In the meantime because it was an injustice, I keep speaking out, just like you are doing M. Because speaking out about the evils and our stories IS the only way to teach others about what happened. If people TRULY want to learn what occurs in the real world of adoption then the only way to learn is by listening to you M and others like Linda… even if what is being said is not what they want to hear. It is not yours or Linda’s responsibility to always frame your message in the ways others want them to be framed… because you will not always please everyone. Bless you for being so compassionate.

    Much love,
    Myst xxx

    • Myst –

      Thanks for your comment, thoughtful and heartfelt, as always. I am so glad I have gotten to know so many wonderful first mothers like yourself, adoptees and adoptive parents through blogging. Makes me wonder why I didn’t start sooner!

      This compassion you speak of….it is borne of a deep desire to know about others lived experiences. You see, I have been many different women in this whole adoption discussion. I have wept for children my body cannot create and have had well meaning people tell me, “Oh, you can always adopt.” I have wept for a child I have lost to adoption, and I have wept for the loss of my family of origin as I made the decision to allow my step-father to officially adopt me. It puts me in a unique position to at least partially understand the feelings of many of those involved in the adoption constellation. It has helped me understand that each one of our stories is unique and important. Well, except for the stories that end up calling me or my adoptee & first mother friends mean nasty names. Hmmm. Now that I think about it, maybe those stories are important too since they often serve as a catalyst to help others decide upon which side of the adoption fence they sit.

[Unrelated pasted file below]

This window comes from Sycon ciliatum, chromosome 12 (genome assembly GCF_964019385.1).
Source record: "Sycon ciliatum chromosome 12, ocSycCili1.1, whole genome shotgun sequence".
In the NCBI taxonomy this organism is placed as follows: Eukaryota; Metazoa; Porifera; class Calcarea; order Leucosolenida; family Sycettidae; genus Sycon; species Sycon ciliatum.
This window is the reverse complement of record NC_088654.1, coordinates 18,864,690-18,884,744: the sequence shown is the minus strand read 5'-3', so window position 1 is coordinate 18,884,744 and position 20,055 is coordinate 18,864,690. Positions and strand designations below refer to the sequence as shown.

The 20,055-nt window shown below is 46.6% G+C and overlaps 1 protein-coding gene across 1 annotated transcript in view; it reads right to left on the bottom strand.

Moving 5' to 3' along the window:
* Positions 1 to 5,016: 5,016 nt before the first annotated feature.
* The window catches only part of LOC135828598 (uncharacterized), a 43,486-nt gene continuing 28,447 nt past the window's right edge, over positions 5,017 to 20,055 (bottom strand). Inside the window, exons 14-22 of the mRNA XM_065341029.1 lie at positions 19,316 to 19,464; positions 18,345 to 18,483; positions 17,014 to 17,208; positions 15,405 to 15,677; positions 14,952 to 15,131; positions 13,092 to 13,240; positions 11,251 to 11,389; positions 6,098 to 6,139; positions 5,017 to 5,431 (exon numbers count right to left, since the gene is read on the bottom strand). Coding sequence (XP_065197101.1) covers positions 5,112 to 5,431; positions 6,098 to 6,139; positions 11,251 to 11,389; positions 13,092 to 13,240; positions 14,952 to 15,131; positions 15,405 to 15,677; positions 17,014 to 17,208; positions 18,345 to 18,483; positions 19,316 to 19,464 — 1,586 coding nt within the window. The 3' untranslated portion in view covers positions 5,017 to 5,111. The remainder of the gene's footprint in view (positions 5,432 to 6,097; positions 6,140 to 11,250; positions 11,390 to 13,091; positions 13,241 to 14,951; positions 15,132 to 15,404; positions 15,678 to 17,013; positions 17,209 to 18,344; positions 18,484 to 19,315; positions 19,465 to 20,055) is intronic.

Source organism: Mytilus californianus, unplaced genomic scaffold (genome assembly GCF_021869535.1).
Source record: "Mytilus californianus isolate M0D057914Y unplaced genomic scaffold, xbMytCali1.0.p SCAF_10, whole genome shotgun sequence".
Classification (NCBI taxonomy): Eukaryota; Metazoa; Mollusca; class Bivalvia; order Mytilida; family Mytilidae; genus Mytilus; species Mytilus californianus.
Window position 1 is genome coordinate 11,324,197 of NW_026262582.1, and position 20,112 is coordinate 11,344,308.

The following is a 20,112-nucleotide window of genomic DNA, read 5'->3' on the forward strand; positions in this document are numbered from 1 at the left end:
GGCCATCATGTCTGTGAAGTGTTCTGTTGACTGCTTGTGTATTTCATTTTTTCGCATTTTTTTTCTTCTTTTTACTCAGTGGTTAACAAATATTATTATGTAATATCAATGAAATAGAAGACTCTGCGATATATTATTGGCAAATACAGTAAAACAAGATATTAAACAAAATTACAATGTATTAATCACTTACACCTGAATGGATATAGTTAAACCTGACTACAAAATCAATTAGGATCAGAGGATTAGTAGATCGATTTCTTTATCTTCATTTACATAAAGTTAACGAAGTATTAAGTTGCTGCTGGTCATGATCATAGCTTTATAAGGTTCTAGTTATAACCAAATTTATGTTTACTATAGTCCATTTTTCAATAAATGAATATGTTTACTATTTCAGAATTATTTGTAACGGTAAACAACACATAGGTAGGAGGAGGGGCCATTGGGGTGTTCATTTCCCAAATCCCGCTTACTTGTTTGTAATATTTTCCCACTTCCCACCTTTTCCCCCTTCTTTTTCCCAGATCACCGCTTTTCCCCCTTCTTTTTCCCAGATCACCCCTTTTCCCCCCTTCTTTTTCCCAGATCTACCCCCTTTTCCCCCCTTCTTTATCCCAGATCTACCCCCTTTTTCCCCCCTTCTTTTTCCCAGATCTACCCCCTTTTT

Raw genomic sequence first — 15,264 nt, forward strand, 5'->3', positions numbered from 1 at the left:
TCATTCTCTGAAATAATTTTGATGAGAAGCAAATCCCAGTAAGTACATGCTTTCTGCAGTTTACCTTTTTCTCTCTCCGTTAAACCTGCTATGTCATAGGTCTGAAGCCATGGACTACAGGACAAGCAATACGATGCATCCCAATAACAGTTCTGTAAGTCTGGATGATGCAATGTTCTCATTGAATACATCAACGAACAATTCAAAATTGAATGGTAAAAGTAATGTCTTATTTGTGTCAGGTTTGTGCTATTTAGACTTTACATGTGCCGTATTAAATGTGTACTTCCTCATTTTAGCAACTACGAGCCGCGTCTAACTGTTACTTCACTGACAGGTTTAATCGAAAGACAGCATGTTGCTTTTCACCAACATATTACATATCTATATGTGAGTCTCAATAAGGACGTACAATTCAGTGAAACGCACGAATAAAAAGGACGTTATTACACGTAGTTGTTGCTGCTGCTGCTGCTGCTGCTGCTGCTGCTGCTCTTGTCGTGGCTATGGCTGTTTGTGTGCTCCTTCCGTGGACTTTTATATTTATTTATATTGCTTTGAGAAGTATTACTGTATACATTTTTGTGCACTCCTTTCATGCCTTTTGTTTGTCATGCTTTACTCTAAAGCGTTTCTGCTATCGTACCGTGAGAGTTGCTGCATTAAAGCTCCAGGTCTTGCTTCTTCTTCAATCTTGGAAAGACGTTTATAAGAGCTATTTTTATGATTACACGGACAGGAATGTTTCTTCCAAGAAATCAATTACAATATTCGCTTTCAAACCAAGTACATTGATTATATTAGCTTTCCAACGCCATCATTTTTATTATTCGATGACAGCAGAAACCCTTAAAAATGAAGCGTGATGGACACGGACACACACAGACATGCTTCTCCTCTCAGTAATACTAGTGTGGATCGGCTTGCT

Much love,


  5. “My sentiment is pervasive because NO ONE HAS EVER TAUGHT ME BETTER, not because I know better yet still choose to be “a piggy little jerk.”

    Would you have wanted to be taught “better”?

    Would you really have to wanted to know any better? because there is no nice way to say what has been said – as it’s akin to trying to convince someone their deity doesn’t exist. There is no nice way to say “Adoption shouldn’t have to exist” because that, right there, is what “provides” babies for adoption and subsequently for building adoptive families.

    • Mei Ling –

      I do believe that Lola/Laura is trying to know and be better. She is one of the few out there in the blogosphere that has stuck it out and waded through a whole lot of difficult and unfamiliar territory. To her ever lasting credit, she didn’t just hit DELETE DELETE DELETE on our comments on her blog. She has offered (what I believe) are sincere apologies for her ignorance (which was not bliss). Coming from the LDS culture of “adoption, ain’t it grand?” this was all very new, very foreign, very difficult, and I am certain frightening at times for her to digest…but she is making an effort to hear and understand adoption from the perspective of adoptees and first mothers.

      In the end, isn’t this what all of us first mothers and adoptees are looking for? To have our voices heard, our experiences validated, and our stories valued? I am willing to give her the benefit of the doubt and allow her to grow “grace by grace, line upon line, here a little there a little” in her knowledge of “the other side” of adoption.

      I agree with you though…I don’t think there is an easy or best way to say to potential adoptive parents or adoptive parents, “Adoption sucketh.” Most will stick their fingers in their ears and go lalalalalalalala. But maybe some will listen…I think Lola/Laura is one of them.

      Much love –